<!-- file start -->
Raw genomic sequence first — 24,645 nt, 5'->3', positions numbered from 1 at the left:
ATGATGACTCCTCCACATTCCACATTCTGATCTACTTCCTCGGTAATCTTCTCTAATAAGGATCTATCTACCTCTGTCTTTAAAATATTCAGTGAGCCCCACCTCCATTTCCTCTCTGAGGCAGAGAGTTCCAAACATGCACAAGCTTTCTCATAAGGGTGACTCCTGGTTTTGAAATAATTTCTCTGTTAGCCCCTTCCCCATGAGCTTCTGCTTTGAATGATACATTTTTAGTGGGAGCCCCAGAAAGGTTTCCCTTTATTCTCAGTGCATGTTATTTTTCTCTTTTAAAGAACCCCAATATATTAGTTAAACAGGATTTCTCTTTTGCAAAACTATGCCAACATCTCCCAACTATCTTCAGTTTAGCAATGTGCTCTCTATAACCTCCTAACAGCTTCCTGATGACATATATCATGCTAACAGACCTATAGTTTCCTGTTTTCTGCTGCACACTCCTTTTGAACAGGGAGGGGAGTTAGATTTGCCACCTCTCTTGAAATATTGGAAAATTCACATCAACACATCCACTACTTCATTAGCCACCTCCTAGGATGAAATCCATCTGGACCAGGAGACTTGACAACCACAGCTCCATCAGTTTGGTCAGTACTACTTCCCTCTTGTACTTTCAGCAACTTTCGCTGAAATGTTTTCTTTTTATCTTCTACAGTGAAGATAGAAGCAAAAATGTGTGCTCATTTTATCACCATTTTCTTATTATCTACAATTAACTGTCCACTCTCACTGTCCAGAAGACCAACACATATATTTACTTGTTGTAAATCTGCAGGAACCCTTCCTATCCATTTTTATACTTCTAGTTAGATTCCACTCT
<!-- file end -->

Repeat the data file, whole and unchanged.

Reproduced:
Raw genomic sequence first — 24,645 nt, 5'->3', positions numbered from 1 at the left:
ATGATGACTCCTCCACATTCCACATTCTGATCTACTTCCTCGGTAATCTTCTCTAATAAGGATCTATCTACCTCTGTCTTTAAAATATTCAGTGAGCCCCACCTCCATTTCCTCTCTGAGGCAGAGAGTTCCAAACATGCACAAGCTTTCTCATAAGGGTGACTCCTGGTTTTGAAATAATTTCTCTGTTAGCCCCTTCCCCATGAGCTTCTGCTTTGAATGATACATTTTTAGTGGGAGCCCCAGAAAGGTTTCCCTTTATTCTCAGTGCATGTTATTTTTCTCTTTTAAAGAACCCCAATATATTAGTTAAACAGGATTTCTCTTTTGCAAAACTATGCCAACATCTCCCAACTATCTTCAGTTTAGCAATGTGCTCTCTATAACCTCCTAACAGCTTCCTGATGACATATATCATGCTAACAGACCTATAGTTTCCTGTTTTCTGCTGCACACTCCTTTTGAACAGGGAGGGGAGTTAGATTTGCCACCTCTCTTGAAATATTGGAAAATTCACATCAACACATCCACTACTTCATTAGCCACCTCCTAGGATGAAATCCATCTGGACCAGGAGACTTGACAACCACAGCTCCATCAGTTTGGTCAGTACTACTTCCCTCTTGTACTTTCAGCAACTTTCGCTGAAATGTTTTCTTTTTATCTTCTACAGTGAAGATAGAAGCAAAAATGTGTGCTCATTTTATCACCATTTTCTTATTATCTACAATTAACTGTCCACTCTCACTGTCCAGAAGACCAACACATATATTTACTTGTTGTAAATCTGCAGGAACCCTTCCTATCCATTTTTATACTTCTAGTTAGATTCCACTCT